Gemma. It’s surprising what noise is there to be amplified – but it’s not obvious here.

S. Have you heard/felt vibrations like these (from the sub) before?

G. Yes.

S. Do you know where the sounds/vibrations are coming from?

G. If I see visually then yes – other wise no.

S. Do you notice, or are you ever aware of vibrations when you don’t know where they are coming from, and is that usual?

G Yes – If  I’m around hearing people, I ask what that noise is!! Usually I have to describe what I’m feeling to match what it sounds like.

15″ sub in the car

S. When some one asks me to ‘listen!’ I am aware of lots of sounds I don’t usually tune into. Is this the case with vibration?

G Yes. But only if it’s loud enough for me to feel!!

S. Is there a whole series or gradation of vibration you can identify?

There are some vibrations I do recognise if I don’t see it – e.g. a ball bouncing on the floor and something being dropped or a glass smashing on the floor.

S. Is it  (the vibration from the subwoofer) different if I close the car door?

G.  A bit.

S. When the drill isn’t drilling, can you feel the traffic rumble from the road?

G. Yes a bit –

S. How do you feel the vibrations? For example – in your bones or through your skin?

G. In my diaphragm and through my feet.

S. Wow – How did you come to realise this was happening? When you were younger did you remember becoming conscious of it?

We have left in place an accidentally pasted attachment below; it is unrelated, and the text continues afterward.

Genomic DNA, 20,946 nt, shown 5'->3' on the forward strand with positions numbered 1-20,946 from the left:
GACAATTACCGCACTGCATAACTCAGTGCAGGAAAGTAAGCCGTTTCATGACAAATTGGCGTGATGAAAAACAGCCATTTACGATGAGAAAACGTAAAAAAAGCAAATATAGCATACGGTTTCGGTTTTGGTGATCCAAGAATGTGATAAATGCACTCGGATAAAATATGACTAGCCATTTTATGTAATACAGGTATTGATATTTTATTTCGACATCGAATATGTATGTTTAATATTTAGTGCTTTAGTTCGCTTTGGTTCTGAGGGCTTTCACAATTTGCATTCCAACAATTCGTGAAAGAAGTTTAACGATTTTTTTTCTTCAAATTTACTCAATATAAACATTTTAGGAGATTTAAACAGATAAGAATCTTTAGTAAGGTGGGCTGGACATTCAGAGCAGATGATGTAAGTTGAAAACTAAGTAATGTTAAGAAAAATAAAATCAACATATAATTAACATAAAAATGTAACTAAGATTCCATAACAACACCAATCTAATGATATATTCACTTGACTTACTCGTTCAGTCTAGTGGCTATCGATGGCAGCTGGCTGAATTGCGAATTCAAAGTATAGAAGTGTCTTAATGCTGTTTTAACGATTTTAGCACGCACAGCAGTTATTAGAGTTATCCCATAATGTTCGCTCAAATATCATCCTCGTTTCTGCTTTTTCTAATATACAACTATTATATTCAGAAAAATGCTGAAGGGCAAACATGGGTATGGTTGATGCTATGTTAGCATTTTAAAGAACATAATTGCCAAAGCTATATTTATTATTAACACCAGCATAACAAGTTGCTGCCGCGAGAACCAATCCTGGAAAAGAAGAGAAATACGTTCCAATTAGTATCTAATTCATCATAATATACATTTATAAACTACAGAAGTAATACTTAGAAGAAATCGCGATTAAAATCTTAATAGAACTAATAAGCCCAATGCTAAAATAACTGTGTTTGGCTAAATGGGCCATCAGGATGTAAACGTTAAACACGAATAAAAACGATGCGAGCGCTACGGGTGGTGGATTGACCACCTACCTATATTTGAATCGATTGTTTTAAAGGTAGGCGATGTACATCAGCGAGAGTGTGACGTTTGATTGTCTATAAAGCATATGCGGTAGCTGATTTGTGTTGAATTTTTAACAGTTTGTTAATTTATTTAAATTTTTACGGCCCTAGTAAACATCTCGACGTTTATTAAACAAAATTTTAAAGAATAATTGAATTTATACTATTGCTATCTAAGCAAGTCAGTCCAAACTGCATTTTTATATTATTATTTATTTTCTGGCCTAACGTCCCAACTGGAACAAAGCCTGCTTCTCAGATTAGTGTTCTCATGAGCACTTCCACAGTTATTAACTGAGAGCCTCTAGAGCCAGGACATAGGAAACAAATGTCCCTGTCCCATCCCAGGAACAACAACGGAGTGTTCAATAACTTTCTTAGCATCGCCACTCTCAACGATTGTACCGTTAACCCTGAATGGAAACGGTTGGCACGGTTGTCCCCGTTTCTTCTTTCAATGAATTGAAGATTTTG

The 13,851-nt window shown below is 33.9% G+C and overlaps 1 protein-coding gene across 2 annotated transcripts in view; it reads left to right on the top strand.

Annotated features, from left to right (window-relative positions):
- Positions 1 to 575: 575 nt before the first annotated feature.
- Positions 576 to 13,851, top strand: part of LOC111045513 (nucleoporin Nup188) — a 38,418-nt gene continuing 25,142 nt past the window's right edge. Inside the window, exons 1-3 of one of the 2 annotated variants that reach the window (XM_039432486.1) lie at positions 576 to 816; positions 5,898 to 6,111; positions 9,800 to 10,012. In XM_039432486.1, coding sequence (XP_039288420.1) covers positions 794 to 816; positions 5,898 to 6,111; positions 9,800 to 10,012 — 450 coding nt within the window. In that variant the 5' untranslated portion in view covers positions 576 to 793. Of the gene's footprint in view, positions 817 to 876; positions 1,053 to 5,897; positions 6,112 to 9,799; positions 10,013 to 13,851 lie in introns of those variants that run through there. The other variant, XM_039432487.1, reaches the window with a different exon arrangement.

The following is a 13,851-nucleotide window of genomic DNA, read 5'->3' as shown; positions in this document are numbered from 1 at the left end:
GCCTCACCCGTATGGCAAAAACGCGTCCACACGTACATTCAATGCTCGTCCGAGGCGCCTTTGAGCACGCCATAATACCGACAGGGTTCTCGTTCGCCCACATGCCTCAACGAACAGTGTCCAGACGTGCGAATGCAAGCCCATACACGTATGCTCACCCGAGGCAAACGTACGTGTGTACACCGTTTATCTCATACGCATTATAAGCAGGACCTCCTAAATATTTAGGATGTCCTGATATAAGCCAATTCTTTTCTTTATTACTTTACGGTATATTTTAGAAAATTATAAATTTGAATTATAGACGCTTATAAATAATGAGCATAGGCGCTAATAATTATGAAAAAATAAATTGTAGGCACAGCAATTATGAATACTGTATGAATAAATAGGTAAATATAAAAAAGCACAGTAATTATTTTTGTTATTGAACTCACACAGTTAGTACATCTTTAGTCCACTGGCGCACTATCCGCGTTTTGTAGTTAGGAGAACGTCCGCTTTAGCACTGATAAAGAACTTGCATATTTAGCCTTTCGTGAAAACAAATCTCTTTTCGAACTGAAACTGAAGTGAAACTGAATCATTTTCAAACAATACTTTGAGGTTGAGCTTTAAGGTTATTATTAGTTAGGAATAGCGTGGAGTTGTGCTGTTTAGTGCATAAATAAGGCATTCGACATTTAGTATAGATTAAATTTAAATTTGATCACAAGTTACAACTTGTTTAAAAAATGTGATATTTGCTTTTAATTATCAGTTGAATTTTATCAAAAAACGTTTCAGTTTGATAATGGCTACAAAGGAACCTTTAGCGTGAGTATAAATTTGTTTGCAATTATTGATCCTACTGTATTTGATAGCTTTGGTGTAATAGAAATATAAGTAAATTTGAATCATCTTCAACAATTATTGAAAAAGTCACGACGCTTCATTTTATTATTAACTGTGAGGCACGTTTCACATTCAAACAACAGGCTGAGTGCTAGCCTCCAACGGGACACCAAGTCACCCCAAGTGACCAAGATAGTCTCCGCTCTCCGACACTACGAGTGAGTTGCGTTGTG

G Well, I never really had any hearing after the age of 12, so from the age of 12 I became more conscious of vibrations and since then I’ve made lots of effort to learn and recognise more vibrations.

S. Are you influenced by different vibrations?

G. Irregular vibrations are irritating – man made – gets annoying. Regular rhythms are better nicer.

S. Do you think other deaf and partially hearing people you know feel the some as you?

G Well, I know my family is the same as me, and some deaf people too. I think most deaf people and partially hearing people have some sort of hearing therefore they are more oblivious to vibrations.

S. Do you ever talk about the quality of the ‘vibes’ to other deaf and partially hearing friends?

G Yes – If I’ve seen a band or at a gig that I really enjoyed the vibes from, I try to spread the word!!

S. Do you have a preference to big or small vibrations? Will you get as close as you can to a speaker at a festival – for the excessive experience – or is it uncomfortable – or are you happy to just have a small amount of the vibe?

G Well.. That depends!! Most of the time I do try to be right next to the speaker, but there has been a few places where it’s really overwhelmingly LOUD and it does get too much for me!

S. Do you know musicians or DJs who are deaf?

G Yes! There are a few – Mostly in London.


S. Have you ever come across the percussionist Evelyn Glennie? Yes

As a deaf percussionist, she is very interested in the way we ‘listen’ through our bodies. She became deaf at 8 years old, can hear a bit and lip reads well.

She describes hearing as a form of touch. Would you say touch is a form of hearing?

G Yes, Everything speaks volumes through touch and vibrations. E.g. Visually a guitar does not make any sound to me but when I touch it while it’s playing – it’s amazing!! So many vibrations and rhythms etc…


S. Do you go dancing and dance to the vibration of the beat in the music?

G. Yes- like a lot.

S. What are the best beats to dance to?

G. House, reggae, pop – Not complicated Latin rhythms though.

S. Is there anything you can add about the experience of vibration and how it is helpful or pleasurable?